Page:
Evolutionism is a term used to denote the theory of evolution. Its exact meaning has changed over time as the study of evolution has progressed. In the 19th century, it was used to describe the belief that organisms deliberately improved themselves through progressive inherited change (orthogenesis). The teleological belief went on to include cultural evolution and social evolution. In the 1970s the term Neo-Evolutionism was used to describe the idea "that human beings sought to preserve a familiar style of life unless change was forced on them by factors that were beyond their control".

Polymath Individual whose knowledge spans a significant number of subjects

A polymath is an individual whose knowledge spans a significant number of subjects, known to draw on complex bodies of knowledge to solve specific problems. The term entered the lexicon in the 20th century and has now been applied to great thinkers living before and after the Renaissance.

Bertrand Russell British philosopher, mathematician, historian, writer, and activist

Bertrand Arthur William Russell, 3rd Earl Russell, was a British philosopher, logician, mathematician, historian, writer, essayist, social critic, political activist, and Nobel laureate. At various points in his life, Russell considered himself a liberal, a socialist and a pacifist, although he also confessed that his sceptical nature had led him to feel that he had "never been any of these things, in any profound sense." Russell was born in Monmouthshire into one of the most prominent aristocratic families in the United Kingdom.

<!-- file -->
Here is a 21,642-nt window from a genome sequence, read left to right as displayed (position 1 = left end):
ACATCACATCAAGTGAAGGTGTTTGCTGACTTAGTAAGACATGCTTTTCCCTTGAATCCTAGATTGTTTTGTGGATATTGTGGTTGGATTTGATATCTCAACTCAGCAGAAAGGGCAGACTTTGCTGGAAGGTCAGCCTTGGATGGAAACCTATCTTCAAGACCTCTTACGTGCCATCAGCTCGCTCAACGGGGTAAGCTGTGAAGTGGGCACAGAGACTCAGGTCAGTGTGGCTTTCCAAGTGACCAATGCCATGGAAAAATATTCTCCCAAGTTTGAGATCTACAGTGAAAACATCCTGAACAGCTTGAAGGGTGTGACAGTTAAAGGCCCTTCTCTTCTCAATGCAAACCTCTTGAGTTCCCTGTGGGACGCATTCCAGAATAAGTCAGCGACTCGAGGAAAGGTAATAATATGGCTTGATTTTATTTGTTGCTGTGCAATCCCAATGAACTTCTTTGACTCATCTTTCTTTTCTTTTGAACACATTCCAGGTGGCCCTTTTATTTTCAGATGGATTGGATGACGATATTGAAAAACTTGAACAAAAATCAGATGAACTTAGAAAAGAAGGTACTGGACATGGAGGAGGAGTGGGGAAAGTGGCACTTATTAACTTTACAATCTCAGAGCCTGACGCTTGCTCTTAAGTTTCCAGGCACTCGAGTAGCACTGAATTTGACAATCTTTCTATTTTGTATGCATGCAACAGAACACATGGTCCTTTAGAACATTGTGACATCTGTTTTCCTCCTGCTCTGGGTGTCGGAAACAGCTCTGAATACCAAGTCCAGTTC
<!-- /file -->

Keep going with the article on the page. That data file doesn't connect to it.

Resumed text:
Spencer is best known for the expression "survival of the fittest", which he coined in Principles of Biology (1864), after reading Charles Darwin's On the Origin of Species . [5] This term strongly suggests natural selection, yet as Spencer extended evolution into realms of sociology and ethics, he also made use of Lamarckism. [6]

Survival of the fittest Phrase to describe the mechanism of natural selection

"Survival of the fittest" is a phrase that originated from Darwinian evolutionary theory as a way of describing the mechanism of natural selection. The biological concept of fitness is defined as reproductive success. In Darwinian terms the phrase is best understood as "Survival of the form that will leave the most copies of itself in successive generations."

Charles Darwin British naturalist, author of "On the Origin of Species, by Means of Natural Selection"

Charles Robert Darwin, was an English naturalist, geologist and biologist, best known for his contributions to the science of evolution. His proposition that all species of life have descended over time from common ancestors is now widely accepted, and considered a foundational concept in science. In a joint publication with Alfred Russel Wallace, he introduced his scientific theory that this branching pattern of evolution resulted from a process that he called natural selection, in which the struggle for existence has a similar effect to the artificial selection involved in selective breeding.

<i>On the Origin of Species</i> A work of scientific literature by Charles Darwin which is considered to be the foundation of evolutionary biology

On the Origin of Species, published on 24 November 1859, is a work of scientific literature by Charles Darwin which is considered to be the foundation of evolutionary biology. Darwin's book introduced the scientific theory that populations evolve over the course of generations through a process of natural selection. It presented a body of evidence that the diversity of life arose by common descent through a branching pattern of evolution. Darwin included evidence that he had gathered on the Beagle expedition in the 1830s and his subsequent findings from research, correspondence, and experimentation.